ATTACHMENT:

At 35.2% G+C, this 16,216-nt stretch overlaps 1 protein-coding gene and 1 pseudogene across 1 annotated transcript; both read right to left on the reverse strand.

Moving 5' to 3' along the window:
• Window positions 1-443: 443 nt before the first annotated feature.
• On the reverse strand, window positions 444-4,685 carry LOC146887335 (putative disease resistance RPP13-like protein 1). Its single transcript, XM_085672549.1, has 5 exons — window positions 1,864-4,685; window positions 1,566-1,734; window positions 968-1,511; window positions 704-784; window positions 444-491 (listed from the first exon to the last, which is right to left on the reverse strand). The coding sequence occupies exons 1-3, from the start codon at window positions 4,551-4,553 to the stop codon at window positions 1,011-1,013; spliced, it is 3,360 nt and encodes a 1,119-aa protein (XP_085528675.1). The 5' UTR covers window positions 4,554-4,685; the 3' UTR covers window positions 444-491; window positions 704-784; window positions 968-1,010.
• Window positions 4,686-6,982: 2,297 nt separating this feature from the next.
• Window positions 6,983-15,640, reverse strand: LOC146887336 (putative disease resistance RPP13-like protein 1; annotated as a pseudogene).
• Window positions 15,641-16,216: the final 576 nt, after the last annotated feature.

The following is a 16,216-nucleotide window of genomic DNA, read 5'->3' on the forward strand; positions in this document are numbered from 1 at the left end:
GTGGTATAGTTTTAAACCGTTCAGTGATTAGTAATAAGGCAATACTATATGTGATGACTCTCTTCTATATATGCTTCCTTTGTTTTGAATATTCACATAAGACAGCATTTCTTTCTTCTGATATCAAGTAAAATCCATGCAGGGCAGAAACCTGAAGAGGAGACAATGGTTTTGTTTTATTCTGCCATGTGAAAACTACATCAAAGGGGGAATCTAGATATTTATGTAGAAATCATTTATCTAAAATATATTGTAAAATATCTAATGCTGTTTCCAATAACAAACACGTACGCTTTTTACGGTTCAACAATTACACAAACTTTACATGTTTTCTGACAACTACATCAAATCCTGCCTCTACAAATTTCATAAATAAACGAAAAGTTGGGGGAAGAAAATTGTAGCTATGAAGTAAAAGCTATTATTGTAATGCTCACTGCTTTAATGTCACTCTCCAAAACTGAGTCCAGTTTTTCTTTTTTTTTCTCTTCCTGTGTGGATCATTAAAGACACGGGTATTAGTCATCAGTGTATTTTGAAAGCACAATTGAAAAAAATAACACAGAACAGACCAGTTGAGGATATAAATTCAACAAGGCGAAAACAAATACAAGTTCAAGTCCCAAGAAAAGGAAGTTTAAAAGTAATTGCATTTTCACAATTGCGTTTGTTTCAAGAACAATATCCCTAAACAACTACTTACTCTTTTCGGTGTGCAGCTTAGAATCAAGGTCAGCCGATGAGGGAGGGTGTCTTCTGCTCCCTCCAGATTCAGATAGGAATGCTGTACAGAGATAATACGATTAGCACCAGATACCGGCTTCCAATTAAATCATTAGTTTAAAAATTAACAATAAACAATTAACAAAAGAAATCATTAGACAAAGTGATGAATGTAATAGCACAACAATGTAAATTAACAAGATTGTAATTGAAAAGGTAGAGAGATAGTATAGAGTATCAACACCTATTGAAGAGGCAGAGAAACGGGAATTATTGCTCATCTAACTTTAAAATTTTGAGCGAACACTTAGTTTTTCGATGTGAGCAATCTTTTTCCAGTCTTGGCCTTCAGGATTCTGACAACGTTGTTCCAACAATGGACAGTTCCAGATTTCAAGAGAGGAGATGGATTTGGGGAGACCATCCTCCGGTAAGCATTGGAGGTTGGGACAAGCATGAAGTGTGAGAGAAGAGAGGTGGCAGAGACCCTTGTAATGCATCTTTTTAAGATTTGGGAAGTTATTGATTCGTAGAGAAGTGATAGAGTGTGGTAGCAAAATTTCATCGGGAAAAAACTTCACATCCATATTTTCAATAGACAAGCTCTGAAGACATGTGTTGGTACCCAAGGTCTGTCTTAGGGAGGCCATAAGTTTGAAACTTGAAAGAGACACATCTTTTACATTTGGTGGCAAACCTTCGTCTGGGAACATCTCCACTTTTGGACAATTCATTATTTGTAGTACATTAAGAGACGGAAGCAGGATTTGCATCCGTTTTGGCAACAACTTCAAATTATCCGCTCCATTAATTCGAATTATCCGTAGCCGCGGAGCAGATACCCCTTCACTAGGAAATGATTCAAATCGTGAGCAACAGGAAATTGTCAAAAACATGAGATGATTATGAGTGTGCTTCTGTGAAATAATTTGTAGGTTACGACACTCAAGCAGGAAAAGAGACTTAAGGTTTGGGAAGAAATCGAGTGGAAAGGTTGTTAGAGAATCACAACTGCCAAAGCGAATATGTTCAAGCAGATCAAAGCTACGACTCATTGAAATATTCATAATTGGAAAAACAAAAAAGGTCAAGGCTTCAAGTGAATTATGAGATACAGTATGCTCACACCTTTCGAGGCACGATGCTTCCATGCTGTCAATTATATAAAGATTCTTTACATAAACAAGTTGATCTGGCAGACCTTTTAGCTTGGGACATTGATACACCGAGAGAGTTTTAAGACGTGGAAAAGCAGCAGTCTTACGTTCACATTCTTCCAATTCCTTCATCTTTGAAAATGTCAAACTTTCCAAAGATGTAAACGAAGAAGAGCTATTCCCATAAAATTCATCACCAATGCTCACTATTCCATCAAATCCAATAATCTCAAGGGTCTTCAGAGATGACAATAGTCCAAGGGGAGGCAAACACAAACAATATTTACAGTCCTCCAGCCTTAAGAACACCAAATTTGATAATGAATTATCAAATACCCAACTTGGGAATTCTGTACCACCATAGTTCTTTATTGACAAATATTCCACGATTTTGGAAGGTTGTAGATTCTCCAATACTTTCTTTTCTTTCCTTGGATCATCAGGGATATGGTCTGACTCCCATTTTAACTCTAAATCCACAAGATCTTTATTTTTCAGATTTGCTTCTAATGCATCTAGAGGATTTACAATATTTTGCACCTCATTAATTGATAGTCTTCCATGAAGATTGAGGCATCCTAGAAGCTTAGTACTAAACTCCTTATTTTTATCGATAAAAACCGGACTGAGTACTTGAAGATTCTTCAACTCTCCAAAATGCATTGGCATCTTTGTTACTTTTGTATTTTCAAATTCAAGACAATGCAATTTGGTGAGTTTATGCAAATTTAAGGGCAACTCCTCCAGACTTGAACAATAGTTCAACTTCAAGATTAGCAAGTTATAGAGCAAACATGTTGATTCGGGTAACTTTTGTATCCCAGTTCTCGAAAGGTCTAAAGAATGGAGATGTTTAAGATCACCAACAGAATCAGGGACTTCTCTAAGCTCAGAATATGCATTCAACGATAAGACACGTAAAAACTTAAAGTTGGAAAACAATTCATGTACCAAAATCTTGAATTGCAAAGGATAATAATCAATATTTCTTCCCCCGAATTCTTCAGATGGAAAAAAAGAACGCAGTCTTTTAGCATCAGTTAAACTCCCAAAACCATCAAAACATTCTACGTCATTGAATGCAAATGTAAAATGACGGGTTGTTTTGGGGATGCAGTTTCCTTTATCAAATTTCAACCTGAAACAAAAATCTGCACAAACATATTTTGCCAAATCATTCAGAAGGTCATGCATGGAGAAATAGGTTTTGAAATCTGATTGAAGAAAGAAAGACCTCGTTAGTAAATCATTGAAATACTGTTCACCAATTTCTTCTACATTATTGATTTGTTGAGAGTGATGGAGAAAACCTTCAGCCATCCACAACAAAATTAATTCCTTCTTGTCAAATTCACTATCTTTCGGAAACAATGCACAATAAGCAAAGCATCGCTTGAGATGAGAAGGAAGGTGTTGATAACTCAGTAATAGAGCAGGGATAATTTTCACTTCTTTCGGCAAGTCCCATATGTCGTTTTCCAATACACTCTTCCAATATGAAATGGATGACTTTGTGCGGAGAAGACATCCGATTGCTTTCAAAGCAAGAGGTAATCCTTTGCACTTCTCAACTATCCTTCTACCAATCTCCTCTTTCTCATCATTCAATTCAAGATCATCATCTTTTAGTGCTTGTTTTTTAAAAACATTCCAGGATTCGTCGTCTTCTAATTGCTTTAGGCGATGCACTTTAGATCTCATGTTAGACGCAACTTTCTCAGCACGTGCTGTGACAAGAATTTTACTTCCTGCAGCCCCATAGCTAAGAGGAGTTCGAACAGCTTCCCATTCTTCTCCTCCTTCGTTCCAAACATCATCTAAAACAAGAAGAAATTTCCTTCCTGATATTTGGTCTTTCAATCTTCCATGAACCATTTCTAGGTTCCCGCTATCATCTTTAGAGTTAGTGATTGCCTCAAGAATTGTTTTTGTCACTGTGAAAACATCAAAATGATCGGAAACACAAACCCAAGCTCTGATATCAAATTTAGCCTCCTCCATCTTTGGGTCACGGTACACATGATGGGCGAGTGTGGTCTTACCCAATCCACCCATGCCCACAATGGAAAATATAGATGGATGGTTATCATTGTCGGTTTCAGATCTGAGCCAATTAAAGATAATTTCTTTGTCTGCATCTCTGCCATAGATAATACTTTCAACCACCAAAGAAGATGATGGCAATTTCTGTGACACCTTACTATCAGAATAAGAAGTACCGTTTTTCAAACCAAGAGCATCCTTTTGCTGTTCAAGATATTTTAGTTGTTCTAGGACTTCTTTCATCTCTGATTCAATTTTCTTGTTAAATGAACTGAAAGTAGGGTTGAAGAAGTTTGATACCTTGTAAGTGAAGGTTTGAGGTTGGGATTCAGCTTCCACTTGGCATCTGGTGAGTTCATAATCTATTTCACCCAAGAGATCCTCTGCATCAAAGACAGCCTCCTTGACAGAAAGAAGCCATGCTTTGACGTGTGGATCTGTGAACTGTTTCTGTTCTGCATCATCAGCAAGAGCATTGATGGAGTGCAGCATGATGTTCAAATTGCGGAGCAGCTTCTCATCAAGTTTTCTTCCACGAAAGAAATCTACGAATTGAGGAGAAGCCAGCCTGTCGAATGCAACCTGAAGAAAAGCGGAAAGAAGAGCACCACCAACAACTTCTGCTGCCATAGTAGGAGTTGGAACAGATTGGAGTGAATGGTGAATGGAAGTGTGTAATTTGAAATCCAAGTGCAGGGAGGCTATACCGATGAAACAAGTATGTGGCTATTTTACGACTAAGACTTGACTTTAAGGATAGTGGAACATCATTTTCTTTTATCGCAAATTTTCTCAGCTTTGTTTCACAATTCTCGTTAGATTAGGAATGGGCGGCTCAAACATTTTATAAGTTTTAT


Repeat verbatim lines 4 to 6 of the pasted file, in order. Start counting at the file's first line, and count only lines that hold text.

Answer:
• On the reverse strand, window positions 444-4,685 carry LOC146887335 (putative disease resistance RPP13-like protein 1). Its single transcript, XM_085672549.1, has 5 exons — window positions 1,864-4,685; window positions 1,566-1,734; window positions 968-1,511; window positions 704-784; window positions 444-491 (listed from the first exon to the last, which is right to left on the reverse strand). The coding sequence occupies exons 1-3, from the start codon at window positions 4,551-4,553 to the stop codon at window positions 1,011-1,013; spliced, it is 3,360 nt and encodes a 1,119-aa protein (XP_085528675.1). The 5' UTR covers window positions 4,554-4,685; the 3' UTR covers window positions 444-491; window positions 704-784; window positions 968-1,010.
• Window positions 4,686-6,982: 2,297 nt separating this feature from the next.
• Window positions 6,983-15,640, reverse strand: LOC146887336 (putative disease resistance RPP13-like protein 1; annotated as a pseudogene).